Since the WHO declared COVID-19 a global pandemic on March 11, 2020, the total damage to the United States economy has been significant - at its height nearly $1 trillion in United States GDP contraction, 23 million jobs lost, and significant business disruptions and closures.
The first surge (Spring 2020) delivered a strong economic shock, producing high unemployment and immediate economic contraction. Subsequent spikes in cases and hospitalizations have led to a highly disruptive cycle of opening and shutting down the economy.
The United States government has spent an estimated $6 trillion through legislative and executive actions to develop vaccines, purchase protective equipment, bolster industries hit hard by COVID, and provide financial assistance to Americans who lost their jobs.
While the United States has accelerated its vaccination efforts, the threat of COVID variants jeopardize these gains,which makes achieving global herd immunity as quickly as possible a national priority.
International efforts to acquire vaccines for low-to-medium-income countries are lagging with the World Health Organization's coordinated Access to COVID-19 Tools Accelerator (ACT-A) estimating a $19 billion funding gap.
Acquiring vaccines is not sufficient to counter risks of COVID variants ---transporting, delivering, and administering vaccines are key to preventing new 'hot beds' for variants and halting the spread of current strains.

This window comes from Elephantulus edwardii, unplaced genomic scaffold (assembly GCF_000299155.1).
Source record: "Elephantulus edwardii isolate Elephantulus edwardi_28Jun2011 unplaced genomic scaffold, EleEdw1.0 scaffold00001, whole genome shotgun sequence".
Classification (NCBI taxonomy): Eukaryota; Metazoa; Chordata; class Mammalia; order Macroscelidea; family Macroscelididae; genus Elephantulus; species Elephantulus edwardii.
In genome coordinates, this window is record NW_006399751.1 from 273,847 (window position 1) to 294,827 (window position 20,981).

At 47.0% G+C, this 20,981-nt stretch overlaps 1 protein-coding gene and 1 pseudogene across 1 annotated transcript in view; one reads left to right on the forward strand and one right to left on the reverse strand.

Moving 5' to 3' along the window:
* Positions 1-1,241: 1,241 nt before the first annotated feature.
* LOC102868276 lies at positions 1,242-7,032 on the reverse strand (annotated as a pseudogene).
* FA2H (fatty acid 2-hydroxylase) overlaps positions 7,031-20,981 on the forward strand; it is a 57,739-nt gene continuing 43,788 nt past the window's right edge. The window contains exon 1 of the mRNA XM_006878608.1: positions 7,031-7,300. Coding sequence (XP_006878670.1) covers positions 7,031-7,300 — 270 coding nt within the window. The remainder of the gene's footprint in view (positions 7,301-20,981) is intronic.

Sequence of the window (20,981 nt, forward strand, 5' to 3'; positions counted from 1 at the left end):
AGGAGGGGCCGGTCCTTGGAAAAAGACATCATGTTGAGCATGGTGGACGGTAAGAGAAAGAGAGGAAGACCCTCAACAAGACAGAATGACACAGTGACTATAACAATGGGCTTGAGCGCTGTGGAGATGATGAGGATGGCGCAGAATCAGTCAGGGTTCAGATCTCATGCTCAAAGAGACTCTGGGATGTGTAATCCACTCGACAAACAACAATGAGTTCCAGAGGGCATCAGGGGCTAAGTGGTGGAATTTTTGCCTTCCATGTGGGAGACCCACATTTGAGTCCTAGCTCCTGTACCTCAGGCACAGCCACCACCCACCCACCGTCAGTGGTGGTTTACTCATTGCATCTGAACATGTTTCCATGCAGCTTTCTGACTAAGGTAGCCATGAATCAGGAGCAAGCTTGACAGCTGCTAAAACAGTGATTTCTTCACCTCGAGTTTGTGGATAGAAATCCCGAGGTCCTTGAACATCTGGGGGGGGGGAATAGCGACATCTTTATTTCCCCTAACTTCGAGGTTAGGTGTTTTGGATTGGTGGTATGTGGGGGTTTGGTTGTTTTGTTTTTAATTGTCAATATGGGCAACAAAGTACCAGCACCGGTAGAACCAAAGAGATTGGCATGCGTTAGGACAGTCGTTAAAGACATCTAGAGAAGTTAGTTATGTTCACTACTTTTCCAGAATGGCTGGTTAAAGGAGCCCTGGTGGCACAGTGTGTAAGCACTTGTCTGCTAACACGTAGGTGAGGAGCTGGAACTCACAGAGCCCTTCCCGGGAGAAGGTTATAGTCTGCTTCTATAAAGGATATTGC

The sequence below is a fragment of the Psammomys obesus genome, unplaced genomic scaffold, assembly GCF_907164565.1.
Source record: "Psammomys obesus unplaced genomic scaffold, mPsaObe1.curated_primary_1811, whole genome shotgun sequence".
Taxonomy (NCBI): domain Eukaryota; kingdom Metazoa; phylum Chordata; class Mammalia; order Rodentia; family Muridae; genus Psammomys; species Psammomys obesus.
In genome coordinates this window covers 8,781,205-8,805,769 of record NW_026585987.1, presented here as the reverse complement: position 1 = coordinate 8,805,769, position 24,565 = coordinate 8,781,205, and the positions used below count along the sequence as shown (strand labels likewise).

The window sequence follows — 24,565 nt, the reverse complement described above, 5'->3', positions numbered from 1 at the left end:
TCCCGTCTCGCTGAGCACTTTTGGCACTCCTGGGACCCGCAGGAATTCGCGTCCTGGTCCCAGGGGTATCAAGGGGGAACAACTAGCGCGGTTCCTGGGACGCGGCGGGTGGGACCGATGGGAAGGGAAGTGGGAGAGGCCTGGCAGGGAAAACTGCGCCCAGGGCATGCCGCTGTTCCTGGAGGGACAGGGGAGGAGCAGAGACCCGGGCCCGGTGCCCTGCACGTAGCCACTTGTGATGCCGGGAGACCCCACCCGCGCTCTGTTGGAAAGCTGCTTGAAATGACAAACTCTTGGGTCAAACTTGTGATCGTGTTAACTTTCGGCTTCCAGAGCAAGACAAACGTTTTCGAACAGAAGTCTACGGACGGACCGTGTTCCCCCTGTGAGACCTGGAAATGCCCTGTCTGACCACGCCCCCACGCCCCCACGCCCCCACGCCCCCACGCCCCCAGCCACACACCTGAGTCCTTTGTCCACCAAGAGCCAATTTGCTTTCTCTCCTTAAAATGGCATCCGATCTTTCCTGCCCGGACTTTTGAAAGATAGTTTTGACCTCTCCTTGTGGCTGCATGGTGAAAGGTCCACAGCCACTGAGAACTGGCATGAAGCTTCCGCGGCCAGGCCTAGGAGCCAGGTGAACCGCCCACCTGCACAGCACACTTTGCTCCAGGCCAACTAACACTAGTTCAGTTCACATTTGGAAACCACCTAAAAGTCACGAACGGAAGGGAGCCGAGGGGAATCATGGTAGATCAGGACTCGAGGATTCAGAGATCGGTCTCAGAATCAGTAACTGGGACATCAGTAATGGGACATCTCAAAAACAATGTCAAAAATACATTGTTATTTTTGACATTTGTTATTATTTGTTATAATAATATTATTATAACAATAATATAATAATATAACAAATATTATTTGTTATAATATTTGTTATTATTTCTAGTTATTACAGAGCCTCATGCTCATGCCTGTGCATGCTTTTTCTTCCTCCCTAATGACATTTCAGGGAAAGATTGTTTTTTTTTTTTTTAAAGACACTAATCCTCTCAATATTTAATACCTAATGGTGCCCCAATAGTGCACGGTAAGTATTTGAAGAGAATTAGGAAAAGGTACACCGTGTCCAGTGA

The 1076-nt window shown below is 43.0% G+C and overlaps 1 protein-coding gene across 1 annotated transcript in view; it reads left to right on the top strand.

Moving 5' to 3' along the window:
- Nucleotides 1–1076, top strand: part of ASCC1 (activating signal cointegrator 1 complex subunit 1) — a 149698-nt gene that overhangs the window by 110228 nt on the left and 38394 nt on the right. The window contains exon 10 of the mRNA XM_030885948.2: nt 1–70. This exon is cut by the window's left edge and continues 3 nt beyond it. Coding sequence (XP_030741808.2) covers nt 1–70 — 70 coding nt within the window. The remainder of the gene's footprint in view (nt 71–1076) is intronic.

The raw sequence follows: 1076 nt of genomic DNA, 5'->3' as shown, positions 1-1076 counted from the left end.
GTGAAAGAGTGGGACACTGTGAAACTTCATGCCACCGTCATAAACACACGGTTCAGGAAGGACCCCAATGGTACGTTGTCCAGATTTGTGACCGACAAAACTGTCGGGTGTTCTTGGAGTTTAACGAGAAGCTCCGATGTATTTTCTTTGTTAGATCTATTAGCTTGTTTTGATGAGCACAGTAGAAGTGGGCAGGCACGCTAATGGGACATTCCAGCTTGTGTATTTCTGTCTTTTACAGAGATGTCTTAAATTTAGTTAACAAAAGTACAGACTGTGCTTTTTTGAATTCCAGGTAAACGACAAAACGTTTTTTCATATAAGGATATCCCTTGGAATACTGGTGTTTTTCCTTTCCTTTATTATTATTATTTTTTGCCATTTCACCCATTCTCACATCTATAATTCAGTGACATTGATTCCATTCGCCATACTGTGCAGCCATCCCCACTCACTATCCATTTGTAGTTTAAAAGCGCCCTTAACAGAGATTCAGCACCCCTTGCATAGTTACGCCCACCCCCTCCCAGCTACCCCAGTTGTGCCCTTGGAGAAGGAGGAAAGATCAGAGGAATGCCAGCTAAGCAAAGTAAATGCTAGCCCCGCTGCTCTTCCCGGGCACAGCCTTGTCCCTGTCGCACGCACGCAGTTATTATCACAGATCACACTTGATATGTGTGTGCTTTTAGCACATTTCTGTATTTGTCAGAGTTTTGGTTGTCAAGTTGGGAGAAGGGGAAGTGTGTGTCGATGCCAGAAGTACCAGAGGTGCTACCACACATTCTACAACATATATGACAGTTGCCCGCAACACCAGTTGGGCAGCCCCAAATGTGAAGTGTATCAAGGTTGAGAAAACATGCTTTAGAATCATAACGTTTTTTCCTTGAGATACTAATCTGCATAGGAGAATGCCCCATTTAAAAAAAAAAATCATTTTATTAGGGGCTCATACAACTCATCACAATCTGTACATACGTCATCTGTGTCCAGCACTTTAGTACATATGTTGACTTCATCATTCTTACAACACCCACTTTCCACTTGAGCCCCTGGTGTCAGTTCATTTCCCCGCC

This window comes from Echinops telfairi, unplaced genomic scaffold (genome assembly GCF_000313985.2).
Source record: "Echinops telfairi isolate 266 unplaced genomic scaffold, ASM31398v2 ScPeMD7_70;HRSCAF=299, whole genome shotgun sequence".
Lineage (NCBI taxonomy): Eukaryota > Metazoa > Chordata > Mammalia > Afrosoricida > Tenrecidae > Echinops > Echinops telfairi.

A CARE Report estimates that the total cost of vaccine administration will be five times the cost of vaccine purchases, translating to an estimated $190 billion to achieve global herd immunity.
Using a GDP insurance model and the OECD-DAC recommended calculation, the U.S. fair share of that cost is between $15-26B.
Providing additional funding for global vaccinations will enable the United States to fully capitalize on its national investment in vaccines and transform COVID from pandemic to manageable endemic.
Conversely, a recent study found if advanced economies are fully vaccinated but the current uncoordinated approach to global vaccine distribution continues, the world risks a global GDP loss of as much as $9.2 trillion in 2021 alone.
Up to 49% of these GDP losses will be borne by advanced economies regardless of their own vaccination rates. According to several recent studies, the cost of not achieving global vaccine equity could damage the U.S. economy to the tune of $207B -$671B.
No one is safe until everyone is safe. Without an initial United States commitment of $15-$26 billion over the next 2-3 years (2021-2023) to support global vaccine distribution and ongoing support in the outyears, the United States investment in vaccines and efforts to reopen the economy could be jeopardized.